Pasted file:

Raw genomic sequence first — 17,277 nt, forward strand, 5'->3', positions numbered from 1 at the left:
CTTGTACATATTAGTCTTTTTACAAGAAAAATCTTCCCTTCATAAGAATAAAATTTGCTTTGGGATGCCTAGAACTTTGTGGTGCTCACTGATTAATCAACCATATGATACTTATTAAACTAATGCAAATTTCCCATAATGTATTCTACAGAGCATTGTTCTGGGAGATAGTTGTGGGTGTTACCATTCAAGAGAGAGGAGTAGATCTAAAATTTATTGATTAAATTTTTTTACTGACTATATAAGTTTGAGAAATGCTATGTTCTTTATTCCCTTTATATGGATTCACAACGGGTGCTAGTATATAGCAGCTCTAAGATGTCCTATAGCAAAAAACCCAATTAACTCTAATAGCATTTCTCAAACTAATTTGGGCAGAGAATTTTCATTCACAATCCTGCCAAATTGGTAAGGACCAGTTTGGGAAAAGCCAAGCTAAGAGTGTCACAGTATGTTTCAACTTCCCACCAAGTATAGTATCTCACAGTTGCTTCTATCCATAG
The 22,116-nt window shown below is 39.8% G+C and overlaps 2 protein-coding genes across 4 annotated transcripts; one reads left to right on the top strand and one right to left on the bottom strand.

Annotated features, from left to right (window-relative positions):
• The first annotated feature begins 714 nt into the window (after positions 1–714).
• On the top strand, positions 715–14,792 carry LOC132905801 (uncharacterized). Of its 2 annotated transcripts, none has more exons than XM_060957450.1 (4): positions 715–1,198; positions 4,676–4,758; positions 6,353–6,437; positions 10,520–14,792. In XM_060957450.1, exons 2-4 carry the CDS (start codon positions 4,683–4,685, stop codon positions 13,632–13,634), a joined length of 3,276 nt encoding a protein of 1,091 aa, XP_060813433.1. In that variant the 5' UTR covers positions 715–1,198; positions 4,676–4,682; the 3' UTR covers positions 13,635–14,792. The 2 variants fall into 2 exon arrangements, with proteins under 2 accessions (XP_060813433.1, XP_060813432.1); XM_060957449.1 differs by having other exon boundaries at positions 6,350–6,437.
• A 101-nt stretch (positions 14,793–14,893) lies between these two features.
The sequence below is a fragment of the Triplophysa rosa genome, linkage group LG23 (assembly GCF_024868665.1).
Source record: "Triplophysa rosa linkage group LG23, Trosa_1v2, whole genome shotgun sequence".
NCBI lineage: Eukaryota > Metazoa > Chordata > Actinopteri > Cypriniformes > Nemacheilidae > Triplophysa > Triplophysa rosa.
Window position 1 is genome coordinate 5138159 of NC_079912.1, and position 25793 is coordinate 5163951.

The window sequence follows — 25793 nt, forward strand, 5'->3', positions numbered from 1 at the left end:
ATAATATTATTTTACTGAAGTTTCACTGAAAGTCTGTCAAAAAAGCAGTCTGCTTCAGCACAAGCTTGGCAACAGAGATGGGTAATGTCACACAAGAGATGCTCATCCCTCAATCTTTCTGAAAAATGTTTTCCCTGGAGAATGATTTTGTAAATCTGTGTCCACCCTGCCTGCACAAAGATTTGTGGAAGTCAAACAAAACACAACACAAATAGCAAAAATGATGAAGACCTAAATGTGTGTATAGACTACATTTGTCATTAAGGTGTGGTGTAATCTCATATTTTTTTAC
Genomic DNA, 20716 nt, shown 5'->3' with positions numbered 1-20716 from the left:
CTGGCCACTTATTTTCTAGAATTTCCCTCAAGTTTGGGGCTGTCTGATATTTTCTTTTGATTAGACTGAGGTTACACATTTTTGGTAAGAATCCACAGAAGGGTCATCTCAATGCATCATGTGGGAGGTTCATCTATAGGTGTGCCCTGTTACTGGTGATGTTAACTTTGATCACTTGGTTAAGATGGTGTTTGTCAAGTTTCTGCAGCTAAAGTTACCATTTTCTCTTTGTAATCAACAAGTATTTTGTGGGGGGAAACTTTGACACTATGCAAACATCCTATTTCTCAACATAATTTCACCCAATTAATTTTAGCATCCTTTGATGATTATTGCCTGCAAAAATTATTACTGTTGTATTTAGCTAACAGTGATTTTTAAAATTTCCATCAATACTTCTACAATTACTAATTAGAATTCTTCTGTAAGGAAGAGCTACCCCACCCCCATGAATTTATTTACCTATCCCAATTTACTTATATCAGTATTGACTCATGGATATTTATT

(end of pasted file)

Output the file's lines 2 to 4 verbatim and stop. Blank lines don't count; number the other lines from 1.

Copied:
CTTGTACATATTAGTCTTTTTACAAGAAAAATCTTCCCTTCATAAGAATAAAATTTGCTTTGGGATGCCTAGAACTTTGTGGTGCTCACTGATTAATCAACCATATGATACTTATTAAACTAATGCAAATTTCCCATAATGTATTCTACAGAGCATTGTTCTGGGAGATAGTTGTGGGTGTTACCATTCAAGAGAGAGGAGTAGATCTAAAATTTATTGATTAAATTTTTTTACTGACTATATAAGTTTGAGAAATGCTATGTTCTTTATTCCCTTTATATGGATTCACAACGGGTGCTAGTATATAGCAGCTCTAAGATGTCCTATAGCAAAAAACCCAATTAACTCTAATAGCATTTCTCAAACTAATTTGGGCAGAGAATTTTCATTCACAATCCTGCCAAATTGGTAAGGACCAGTTTGGGAAAAGCCAAGCTAAGAGTGTCACAGTATGTTTCAACTTCCCACCAAGTATAGTATCTCACAGTTGCTTCTATCCATAG
The 22,116-nt window shown below is 39.8% G+C and overlaps 2 protein-coding genes across 4 annotated transcripts; one reads left to right on the top strand and one right to left on the bottom strand.

Annotated features, from left to right (window-relative positions):